At Play – Fall 2015

Published: Sep 24, 2015

(People drive art project beside Meyerhoff Building)

Education In Motion

It’s a bright Saturday morning in mid-July, and the first floor of the Fine Arts Building is covered in plastic grocery bags, chicken wire, and paint buckets. A four-person surrey bike, girded with steel pipes and pontoons, looms in the front window like the skeleton of a prehistoric sea monster. In the shadow of a stairwell, a giant octopus waits to be attached to the bike, its one water-cooler-jug eye glinting in the dim light.

This colossal cephalopod, its wire frame furred with shreds of plastic water bottles, is the Kraken Upcycle. The machine is the result of three semesters’ labor by a group of students and alumni working with Steven McAlpine, assistant director of interdisciplinary studies. The Kraken was the winning entry in the 17th annual East Coast Kinetic Sculpture Race hosted by Baltimore’s American Visionary Art Museum.

Kinetic sculpture racing contestants build all-terrain bicycle-powered works of art to navigate 14 miles through Baltimore’s harbor. After seeing the race five years ago, and being captivated by the way each entry combined creative artistry with engineering expertise, McAlpine brought the idea to UMBC.

McAlpine and UMBC students from a variety of disciplines explored the idea in a pilot course in spring 2014, then designed and built the Kraken Upcycle over the next year. The project drew student artists and engineers, as well as students from the humanities and interdisciplinary studies.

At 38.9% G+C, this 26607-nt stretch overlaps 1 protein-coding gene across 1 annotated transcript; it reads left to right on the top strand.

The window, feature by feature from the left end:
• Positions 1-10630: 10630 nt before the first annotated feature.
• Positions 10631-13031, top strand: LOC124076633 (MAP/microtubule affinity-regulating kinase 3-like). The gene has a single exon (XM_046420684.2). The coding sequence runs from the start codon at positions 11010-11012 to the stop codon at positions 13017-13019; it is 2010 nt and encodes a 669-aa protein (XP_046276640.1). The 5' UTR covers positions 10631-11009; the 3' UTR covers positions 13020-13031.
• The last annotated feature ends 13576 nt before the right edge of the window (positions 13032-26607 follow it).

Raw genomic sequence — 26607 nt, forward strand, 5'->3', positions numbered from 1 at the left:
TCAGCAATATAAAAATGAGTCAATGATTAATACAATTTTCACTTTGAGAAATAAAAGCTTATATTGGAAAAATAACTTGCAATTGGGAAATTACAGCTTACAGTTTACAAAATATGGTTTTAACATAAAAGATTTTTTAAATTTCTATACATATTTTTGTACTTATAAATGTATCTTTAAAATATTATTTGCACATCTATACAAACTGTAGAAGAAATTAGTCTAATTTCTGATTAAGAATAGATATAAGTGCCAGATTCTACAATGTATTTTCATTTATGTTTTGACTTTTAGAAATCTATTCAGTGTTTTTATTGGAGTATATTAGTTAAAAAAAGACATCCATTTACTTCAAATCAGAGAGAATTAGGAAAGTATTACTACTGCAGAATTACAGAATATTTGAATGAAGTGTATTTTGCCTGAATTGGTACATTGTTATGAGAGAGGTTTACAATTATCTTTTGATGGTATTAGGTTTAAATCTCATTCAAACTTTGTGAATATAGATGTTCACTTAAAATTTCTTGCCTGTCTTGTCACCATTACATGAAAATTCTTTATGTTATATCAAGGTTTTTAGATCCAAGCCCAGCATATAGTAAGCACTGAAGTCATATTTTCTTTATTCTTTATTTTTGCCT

“It’s such a great example of why you need community to do a project,” says McAlpine in front of the pontoon system, built from plastic barrels and steel pipes salvaged from the trash, and cut outdoors in 20-degree weather. “[This group has done] amazing and transformative things with things that would have ended up in a dumpster.”

The larger idea behind the Kraken, says McAlpine, is that single-use plastics – bottles, jugs, soda can rings – are the new monsters of the deep. He observes that 1,500 plastic bottles per second end up in the ocean, and that only 30 percent actually make it into the proper recycling stream.

As the June 14 race date drew closer, the team tested the Kraken, even throwing it into Pig Pen Pond. During the race, Gabriel Margarida, mechanical engineering; Rob Ford, environmental science; Vijay Raju, media and communication studies; and Kirby Kelbaugh ’15, interdisciplinary studies, powered and piloted the Kraken, eventually overcoming a mechanical breakdown to win the race and qualify for the Kinetic Grand Championship in California.

Today, the students are preparing the Kraken for a victory lap at Baltimore’s annual Artscape festival. This time, the concepts of “kinetic” and “race” will be left out of the equation, and the sculpture itself will be displayed with the interactive sound wall the students are building for the festival.

“[We needed to] somehow upcycle the upcycle,” says Heather Mortimer, interdisciplinary studies, one of the undergraduate students who worked on the project. “We’re trying to find a retirement plan.”